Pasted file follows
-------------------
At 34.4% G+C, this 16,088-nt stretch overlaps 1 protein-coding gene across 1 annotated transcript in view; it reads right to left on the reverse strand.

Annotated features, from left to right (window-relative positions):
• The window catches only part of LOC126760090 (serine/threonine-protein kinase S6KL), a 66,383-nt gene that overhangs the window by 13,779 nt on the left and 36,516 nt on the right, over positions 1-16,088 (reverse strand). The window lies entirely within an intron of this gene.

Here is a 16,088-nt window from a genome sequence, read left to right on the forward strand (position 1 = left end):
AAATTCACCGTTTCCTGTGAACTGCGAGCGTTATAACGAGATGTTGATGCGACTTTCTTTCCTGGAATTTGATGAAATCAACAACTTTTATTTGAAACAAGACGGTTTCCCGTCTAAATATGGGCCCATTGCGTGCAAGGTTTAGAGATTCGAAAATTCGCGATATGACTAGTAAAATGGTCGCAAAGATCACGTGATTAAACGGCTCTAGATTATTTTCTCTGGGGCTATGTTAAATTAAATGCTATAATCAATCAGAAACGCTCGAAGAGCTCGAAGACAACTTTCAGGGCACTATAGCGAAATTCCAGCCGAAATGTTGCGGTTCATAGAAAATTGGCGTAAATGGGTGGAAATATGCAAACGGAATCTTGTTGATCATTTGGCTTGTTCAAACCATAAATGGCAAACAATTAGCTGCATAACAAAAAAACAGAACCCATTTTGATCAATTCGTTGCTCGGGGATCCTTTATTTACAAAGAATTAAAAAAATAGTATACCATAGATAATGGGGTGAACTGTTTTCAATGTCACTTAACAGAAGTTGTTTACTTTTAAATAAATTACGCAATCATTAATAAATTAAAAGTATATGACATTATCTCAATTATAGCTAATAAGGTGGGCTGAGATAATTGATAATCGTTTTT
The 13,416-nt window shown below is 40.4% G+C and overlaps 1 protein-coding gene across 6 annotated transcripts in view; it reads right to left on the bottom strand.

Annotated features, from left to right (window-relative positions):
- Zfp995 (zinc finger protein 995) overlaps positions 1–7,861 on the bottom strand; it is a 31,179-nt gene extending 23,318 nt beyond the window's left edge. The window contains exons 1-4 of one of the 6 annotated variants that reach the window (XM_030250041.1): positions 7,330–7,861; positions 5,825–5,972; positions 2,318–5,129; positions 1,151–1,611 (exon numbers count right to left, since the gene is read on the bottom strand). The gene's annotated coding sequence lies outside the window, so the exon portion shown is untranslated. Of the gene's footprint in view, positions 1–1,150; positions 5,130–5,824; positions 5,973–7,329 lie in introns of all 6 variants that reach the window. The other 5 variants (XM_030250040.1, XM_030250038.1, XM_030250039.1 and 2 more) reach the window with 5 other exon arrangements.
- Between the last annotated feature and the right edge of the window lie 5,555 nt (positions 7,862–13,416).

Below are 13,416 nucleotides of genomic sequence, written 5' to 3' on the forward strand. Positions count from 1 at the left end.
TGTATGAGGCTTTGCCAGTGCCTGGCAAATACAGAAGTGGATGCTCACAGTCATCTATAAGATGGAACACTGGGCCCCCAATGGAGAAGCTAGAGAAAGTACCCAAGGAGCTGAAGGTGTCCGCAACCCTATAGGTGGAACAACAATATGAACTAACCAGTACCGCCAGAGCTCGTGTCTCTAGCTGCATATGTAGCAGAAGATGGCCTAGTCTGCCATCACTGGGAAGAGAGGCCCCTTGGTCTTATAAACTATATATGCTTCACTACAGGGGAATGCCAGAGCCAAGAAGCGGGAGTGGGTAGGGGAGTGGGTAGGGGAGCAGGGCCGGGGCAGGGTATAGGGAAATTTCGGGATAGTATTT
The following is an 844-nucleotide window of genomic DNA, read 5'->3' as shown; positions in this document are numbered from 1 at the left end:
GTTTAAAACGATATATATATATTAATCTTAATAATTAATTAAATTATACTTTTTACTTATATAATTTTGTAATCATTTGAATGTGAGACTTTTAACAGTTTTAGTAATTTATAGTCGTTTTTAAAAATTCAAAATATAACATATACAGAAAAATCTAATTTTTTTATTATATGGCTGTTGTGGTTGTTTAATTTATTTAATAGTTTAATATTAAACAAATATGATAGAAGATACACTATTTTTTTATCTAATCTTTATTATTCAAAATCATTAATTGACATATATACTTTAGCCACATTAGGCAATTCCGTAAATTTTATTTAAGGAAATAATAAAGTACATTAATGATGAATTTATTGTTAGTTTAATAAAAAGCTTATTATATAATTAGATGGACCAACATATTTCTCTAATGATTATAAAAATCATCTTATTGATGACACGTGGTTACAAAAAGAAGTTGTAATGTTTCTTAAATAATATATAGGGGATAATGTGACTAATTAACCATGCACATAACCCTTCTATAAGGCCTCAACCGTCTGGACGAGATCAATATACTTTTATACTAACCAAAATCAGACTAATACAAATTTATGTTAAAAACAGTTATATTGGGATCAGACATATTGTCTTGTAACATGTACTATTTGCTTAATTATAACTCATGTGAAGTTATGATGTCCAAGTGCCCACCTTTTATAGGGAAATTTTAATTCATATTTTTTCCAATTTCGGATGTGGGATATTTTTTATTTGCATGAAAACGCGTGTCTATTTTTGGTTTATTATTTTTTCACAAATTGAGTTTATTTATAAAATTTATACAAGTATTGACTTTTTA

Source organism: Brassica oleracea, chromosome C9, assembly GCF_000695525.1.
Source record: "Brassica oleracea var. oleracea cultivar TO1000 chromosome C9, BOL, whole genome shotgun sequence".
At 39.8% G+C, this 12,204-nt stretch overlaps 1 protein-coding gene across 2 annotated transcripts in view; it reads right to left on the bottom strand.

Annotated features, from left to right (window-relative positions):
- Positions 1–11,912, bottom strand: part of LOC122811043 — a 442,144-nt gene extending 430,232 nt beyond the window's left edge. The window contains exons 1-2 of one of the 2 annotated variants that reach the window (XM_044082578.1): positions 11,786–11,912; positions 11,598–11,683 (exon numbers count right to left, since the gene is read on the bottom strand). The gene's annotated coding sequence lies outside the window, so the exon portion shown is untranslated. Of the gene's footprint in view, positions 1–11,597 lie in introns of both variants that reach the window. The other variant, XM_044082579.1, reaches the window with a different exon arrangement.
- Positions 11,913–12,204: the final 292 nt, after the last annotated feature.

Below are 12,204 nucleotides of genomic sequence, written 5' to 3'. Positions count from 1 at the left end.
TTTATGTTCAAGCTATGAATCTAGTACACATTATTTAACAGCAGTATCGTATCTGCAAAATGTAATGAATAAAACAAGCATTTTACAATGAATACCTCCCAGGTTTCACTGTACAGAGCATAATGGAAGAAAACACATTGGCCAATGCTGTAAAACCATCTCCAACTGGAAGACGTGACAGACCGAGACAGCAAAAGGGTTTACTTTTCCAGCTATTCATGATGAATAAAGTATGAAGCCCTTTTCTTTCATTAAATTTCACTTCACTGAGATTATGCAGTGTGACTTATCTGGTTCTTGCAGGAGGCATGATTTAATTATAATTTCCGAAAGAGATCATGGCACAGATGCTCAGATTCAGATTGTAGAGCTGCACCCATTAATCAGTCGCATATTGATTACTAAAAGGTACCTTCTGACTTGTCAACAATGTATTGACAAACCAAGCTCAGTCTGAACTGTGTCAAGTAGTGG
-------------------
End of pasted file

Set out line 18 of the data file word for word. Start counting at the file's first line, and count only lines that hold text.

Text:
- Positions 1–11,912, bottom strand: part of LOC122811043 — a 442,144-nt gene extending 430,232 nt beyond the window's left edge. The window contains exons 1-2 of one of the 2 annotated variants that reach the window (XM_044082578.1): positions 11,786–11,912; positions 11,598–11,683 (exon numbers count right to left, since the gene is read on the bottom strand). The gene's annotated coding sequence lies outside the window, so the exon portion shown is untranslated. Of the gene's footprint in view, positions 1–11,597 lie in introns of both variants that reach the window. The other variant, XM_044082579.1, reaches the window with a different exon arrangement.